How to Help & Support Someone Leaving an Abusive Relationship

Abusive relationship support

Being close to a victim of abuse can be equally traumatic & you may want to help them leave. You might be unsure on how to approach the situation or what you can do to support them. This guide provides help and guidance in ways that you can help.

Why do victims struggle to escape abuse themselves?

There are many reasons why a victim struggles to escape form an abusive relationship. It may seem like the only viable option especially when there are obstacles with finance or finding a safe place to stay. The following are some of the factors which may prevent a victim from leaving;

  • The victim fears the abuser may harm or kill them
  • Lack of support from family and friends
  • Living in hope that the abuser will change
  • Confusion, the abuser using manipulation to maintain their control over the victim
  • Cultural or religious beliefs which do not support the idea of separation
  • Believing it’s better for the children to have both parents present, despite the abuse.

How can I help someone leave their abuser?

It can be extremely distressing knowing someone is involved in an abusive relationship. Whether it is someone you know or a stranger, you would want to help. This can be difficult if the victim has not been open about their experiences, but there will always be ways in which you can assist. You can sometimes encourage victims to talk about their experience by being sensitive and using a non-judgmental approach and tone. Listen to the victim and acknowledge the difficulties that they are facing and remind them of their strength by talking about this experience. Don’t try to blame them for staying in the relationship, this will just push them away. When the victim feels they can confide in you, you can help them to reach out to other resources for help and support.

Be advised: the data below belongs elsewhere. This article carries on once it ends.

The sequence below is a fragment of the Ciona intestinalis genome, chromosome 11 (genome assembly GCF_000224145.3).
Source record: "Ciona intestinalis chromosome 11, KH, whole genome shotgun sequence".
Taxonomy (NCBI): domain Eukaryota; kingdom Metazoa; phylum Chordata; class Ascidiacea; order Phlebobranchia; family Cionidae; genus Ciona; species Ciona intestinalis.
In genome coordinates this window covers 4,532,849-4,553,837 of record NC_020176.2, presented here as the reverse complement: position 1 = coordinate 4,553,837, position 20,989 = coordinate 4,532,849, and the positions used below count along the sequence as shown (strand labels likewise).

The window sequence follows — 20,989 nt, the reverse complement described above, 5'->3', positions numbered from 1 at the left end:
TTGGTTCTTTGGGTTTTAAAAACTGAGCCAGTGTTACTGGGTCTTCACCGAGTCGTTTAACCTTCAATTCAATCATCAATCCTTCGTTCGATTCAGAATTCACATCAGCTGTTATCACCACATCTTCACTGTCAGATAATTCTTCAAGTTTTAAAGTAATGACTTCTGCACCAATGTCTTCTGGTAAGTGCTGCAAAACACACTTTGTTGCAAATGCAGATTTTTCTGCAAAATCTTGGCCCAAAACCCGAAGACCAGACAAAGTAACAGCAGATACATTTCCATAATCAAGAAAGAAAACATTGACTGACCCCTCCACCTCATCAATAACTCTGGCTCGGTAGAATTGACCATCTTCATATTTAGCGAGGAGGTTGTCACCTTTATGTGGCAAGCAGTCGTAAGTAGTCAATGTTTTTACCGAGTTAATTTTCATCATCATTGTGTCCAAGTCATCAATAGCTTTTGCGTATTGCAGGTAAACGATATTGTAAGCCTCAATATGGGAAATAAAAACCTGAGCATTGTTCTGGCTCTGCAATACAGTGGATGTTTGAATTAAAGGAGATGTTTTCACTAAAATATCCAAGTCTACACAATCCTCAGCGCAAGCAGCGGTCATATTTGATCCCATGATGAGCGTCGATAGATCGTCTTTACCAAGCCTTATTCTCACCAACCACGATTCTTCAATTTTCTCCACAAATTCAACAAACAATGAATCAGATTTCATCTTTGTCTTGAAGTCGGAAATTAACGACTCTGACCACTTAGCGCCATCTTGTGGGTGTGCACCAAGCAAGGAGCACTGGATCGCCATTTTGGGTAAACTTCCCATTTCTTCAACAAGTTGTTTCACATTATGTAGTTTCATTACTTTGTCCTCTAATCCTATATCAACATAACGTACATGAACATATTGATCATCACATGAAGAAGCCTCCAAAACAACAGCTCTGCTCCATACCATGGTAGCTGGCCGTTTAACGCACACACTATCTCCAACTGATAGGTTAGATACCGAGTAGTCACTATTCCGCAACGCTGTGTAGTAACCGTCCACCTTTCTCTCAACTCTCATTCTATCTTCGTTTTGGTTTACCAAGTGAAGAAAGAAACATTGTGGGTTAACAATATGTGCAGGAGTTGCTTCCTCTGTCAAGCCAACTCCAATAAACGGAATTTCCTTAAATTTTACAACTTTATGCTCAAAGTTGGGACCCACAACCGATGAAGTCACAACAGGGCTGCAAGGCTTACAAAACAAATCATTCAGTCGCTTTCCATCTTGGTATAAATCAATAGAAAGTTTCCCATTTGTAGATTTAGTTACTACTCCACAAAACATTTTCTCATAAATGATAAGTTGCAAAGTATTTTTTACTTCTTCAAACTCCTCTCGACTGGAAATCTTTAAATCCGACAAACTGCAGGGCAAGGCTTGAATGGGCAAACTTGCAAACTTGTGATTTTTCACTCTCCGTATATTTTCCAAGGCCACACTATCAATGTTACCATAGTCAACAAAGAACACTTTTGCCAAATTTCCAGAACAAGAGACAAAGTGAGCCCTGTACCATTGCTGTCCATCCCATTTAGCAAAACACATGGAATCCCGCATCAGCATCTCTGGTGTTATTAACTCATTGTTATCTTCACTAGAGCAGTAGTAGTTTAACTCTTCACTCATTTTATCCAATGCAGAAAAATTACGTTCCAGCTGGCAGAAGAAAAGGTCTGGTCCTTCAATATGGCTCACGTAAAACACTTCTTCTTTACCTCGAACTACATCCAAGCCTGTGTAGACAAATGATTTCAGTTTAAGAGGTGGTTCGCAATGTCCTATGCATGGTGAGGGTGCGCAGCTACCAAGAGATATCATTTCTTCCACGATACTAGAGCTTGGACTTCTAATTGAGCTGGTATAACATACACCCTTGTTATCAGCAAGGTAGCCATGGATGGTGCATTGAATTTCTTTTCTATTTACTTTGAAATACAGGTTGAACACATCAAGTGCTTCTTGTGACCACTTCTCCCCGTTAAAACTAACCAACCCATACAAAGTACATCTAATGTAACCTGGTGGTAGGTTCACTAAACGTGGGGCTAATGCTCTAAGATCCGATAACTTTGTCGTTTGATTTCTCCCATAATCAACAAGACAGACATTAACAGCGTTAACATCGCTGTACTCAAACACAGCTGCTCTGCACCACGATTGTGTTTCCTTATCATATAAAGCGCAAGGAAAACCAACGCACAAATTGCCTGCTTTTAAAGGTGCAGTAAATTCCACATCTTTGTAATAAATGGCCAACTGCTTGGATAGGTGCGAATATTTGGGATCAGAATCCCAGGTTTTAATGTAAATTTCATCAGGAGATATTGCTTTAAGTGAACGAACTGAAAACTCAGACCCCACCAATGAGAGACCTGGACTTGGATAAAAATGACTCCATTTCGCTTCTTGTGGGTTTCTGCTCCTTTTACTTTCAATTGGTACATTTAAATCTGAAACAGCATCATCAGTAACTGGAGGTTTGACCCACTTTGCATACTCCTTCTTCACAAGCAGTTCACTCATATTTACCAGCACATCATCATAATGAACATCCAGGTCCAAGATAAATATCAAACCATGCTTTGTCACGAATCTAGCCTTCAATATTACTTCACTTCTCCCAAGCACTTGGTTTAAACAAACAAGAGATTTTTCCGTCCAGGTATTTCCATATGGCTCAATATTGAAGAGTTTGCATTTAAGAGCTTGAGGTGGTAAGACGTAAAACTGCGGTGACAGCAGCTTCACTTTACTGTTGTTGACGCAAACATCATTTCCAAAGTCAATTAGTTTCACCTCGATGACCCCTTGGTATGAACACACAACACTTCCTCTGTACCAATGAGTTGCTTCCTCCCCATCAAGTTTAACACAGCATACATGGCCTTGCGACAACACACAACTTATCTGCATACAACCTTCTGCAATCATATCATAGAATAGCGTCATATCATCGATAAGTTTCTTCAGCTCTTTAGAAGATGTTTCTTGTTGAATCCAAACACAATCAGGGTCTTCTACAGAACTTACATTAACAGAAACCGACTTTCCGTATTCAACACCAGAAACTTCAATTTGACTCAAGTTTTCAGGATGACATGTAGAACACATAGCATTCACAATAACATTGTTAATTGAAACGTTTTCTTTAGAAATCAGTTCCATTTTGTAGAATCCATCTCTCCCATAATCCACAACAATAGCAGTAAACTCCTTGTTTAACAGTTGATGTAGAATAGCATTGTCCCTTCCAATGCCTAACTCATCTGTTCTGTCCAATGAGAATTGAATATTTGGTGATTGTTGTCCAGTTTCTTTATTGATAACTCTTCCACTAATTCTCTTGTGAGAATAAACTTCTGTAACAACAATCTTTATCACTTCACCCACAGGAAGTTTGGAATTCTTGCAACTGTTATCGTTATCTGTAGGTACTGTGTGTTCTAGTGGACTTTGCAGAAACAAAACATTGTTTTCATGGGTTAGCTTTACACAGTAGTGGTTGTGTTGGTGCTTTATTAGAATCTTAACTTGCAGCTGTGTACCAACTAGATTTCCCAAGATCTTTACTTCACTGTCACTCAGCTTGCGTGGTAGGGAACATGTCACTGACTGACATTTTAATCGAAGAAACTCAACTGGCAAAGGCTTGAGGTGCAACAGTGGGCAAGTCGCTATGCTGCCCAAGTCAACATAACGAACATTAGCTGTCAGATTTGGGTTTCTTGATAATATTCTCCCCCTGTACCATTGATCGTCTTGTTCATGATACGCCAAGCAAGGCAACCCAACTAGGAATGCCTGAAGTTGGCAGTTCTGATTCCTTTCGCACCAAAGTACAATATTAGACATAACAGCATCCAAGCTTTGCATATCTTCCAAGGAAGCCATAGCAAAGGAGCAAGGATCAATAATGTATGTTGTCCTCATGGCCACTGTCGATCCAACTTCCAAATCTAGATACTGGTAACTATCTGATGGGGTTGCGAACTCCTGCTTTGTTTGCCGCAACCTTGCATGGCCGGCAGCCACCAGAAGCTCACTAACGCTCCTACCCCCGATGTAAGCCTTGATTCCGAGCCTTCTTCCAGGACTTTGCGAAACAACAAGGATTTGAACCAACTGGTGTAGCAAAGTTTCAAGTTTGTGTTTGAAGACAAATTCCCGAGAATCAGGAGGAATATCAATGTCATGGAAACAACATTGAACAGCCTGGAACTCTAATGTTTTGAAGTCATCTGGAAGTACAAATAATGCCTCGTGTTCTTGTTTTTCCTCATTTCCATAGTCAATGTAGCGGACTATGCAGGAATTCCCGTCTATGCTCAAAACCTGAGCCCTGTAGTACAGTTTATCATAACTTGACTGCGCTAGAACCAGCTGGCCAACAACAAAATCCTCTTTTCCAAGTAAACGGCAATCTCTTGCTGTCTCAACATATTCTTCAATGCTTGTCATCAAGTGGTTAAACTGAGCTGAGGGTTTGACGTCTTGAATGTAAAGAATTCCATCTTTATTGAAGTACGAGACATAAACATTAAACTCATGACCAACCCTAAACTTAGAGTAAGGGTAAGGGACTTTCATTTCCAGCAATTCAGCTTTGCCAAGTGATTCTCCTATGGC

Understand & sympathise or they may deny your concerns or not listen

Victims in abusive relationships experience emotional complexities which can be difficult to understand, these complexities are part of the abuse. The abuser will go to any lengths to maintain control over their victim, this includes using manipulation tactics. You may find it extremely frustrating seeing a loved one or someone you know going through this ordeal but not acting upon your advice or denying your concerns. You will need to be very understanding and patient, the victim will still be under the control of the abuser and may need help and time to acknowledge the abusive relationship.